General William Booth, the founder and 1st General of The Salvation Army, at the age of 76 years, crossed Bass Strait on the Wimmera in June 1905. It was during a world tour which included visits to the Holy Land, Australia, and New Zealand. It was also his fourth and final journey to Australasia, having visited previously in February-May 1899, September-November 1891 and from January 1884.
Amongst the Wimmera’s most influential passengers in terms of our social and religious history was General William Booth, the founder and head of the Salvation Army. At the age of 76 years, during the course of a world tour that included the Holy Land, Australia, and New Zealand, William Booth joined the Wimmera in Hobart on Thursday 1 June 1905 on a passage to Melbourne. He was originally scheduled to train from Hobart to Launceston however this plan was cancelled due to the railway line being blocked by flood. Several chains of the main line had been washed away as a result of some of the heaviest flooding for a number of years. The General and his entourage, comprising Colonel Lawley, Commissioners McKie (the head of the Salvation Army in Australia) and Nicol, Majors McMillan, Cox and Carpenter and Ensign Palmer arrived in Melbourne on Saturday 3 June 1905.
This was Booth’s third and ultimately final tour to Australia and New Zealand, having previously visited from September to November/December 1891, and from October to (December) 1895.
On this occasion, General Booth arrived in Australia at Fremantle from Colombo on Tuesday 4 April 1905 aboard P. & O’s mail steamer Victoria. The vessel’s stay at Fremantle was brief and it departed shortly thereafter for Adelaide where Booth disembarked to formally begin his tour.
His itinerary included … Hobart, Melbourne, Adelaide, Perth, Kalgoorlie (where he planted a tree in front of the Salvation Army Barracks) & Boulder City..
General Booth during his stay in Wellington will be a guest of Sir Robert Stout and the Rt. Hon. Mr. Seddon will preside at his lecture in Wesley Church.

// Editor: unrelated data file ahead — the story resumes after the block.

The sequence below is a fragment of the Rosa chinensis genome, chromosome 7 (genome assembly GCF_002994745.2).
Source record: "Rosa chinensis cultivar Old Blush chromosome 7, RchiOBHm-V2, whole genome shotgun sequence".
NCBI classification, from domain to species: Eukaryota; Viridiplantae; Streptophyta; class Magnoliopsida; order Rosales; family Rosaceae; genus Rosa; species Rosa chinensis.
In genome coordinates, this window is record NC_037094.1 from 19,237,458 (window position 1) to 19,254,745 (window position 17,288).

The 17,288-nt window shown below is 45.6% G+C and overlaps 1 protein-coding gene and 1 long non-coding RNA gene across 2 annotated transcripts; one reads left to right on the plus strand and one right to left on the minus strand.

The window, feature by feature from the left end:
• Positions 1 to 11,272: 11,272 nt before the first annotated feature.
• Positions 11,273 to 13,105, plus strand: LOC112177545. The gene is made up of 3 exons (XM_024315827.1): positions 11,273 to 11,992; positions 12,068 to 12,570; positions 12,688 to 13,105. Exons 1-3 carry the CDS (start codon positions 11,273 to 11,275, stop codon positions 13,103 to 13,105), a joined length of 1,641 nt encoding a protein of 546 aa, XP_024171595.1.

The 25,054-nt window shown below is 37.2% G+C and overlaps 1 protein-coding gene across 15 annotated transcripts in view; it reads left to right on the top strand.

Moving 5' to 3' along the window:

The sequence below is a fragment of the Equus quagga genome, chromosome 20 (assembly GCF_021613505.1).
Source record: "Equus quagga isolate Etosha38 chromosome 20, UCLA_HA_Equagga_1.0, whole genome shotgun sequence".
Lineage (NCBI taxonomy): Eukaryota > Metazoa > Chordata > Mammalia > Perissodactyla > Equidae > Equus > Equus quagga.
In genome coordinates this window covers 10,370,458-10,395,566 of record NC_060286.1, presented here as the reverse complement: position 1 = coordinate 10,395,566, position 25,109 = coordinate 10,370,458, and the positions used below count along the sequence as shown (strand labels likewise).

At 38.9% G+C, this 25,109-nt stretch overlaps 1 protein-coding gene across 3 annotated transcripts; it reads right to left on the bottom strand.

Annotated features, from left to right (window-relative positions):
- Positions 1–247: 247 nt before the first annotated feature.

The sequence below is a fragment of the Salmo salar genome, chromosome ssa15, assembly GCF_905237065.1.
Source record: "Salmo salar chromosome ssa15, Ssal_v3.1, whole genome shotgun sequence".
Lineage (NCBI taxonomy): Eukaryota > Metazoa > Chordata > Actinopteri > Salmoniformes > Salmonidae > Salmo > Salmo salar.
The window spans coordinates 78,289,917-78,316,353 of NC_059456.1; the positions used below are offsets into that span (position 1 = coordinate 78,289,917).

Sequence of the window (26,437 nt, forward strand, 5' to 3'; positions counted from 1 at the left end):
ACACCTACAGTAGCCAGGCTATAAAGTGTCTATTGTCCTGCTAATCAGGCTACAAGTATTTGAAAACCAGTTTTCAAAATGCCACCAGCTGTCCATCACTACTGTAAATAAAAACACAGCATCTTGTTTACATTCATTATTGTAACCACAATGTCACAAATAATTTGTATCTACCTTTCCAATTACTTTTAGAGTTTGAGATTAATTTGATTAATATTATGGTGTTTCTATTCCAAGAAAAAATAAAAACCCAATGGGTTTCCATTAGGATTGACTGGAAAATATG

New Zealand Free Lance, Volume V, Issue 250, 15 April 1905, Page 12 Papers Past
Together with his staff, Major Cox, Commissioner Nichol & Colonel Lawley, he departed Perth on his return to England per the RMS Mongolia on Tuesday 4 July 1905. He was farewelled by many followers to whom he gave a farewell address and, waving his hat, called his final words “Goodbye Australasia! God be with you!
The following day was the 40th anniversary of the Salvation Army. It was on the 5th of July in 1865 when the then Reverend William Booth ‘conducted his first meeting in a tent on the Quakers’ burial ground, Mile End, London.’
He then proceeded to tour of New Zealand in April/May, returning once again to Australia where he travelled from Sydney to Brisbane (then to Hobart/Tasmania) before returning from Hobart to Melbourne aboard the Wimmera. It was a tiring schedule during which he attended numerous receptions and addressed numerous meetings.
Following the General’s tour of New Zealand in April/May he returned to Australia where he travelled from Sydney to Brisbane (then to Hobart/Tasmania) before returning to Melbourne aboard the Wimmera. During his visits he attended numerous receptions and addressed numerous meetings.